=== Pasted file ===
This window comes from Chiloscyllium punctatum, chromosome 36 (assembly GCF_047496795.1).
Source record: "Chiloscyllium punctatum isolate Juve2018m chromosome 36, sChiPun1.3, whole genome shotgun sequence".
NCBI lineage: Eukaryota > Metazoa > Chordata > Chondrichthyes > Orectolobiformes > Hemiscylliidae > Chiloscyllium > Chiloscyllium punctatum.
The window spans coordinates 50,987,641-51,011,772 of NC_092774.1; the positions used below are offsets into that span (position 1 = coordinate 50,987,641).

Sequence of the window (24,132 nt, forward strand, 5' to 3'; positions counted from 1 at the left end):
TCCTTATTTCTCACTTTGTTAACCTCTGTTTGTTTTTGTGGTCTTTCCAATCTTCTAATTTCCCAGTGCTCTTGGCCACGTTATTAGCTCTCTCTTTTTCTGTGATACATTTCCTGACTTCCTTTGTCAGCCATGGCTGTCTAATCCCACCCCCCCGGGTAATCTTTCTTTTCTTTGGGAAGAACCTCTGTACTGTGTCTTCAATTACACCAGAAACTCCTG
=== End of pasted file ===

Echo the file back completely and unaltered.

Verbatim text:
This window comes from Chiloscyllium punctatum, chromosome 36 (assembly GCF_047496795.1).
Source record: "Chiloscyllium punctatum isolate Juve2018m chromosome 36, sChiPun1.3, whole genome shotgun sequence".
NCBI lineage: Eukaryota > Metazoa > Chordata > Chondrichthyes > Orectolobiformes > Hemiscylliidae > Chiloscyllium > Chiloscyllium punctatum.
The window spans coordinates 50,987,641-51,011,772 of NC_092774.1; the positions used below are offsets into that span (position 1 = coordinate 50,987,641).

Sequence of the window (24,132 nt, forward strand, 5' to 3'; positions counted from 1 at the left end):
TCCTTATTTCTCACTTTGTTAACCTCTGTTTGTTTTTGTGGTCTTTCCAATCTTCTAATTTCCCAGTGCTCTTGGCCACGTTATTAGCTCTCTCTTTTTCTGTGATACATTTCCTGACTTCCTTTGTCAGCCATGGCTGTCTAATCCCACCCCCCCGGGTAATCTTTCTTTTCTTTGGGAAGAACCTCTGTACTGTGTCTTCAATTACACCAGAAACTCCTG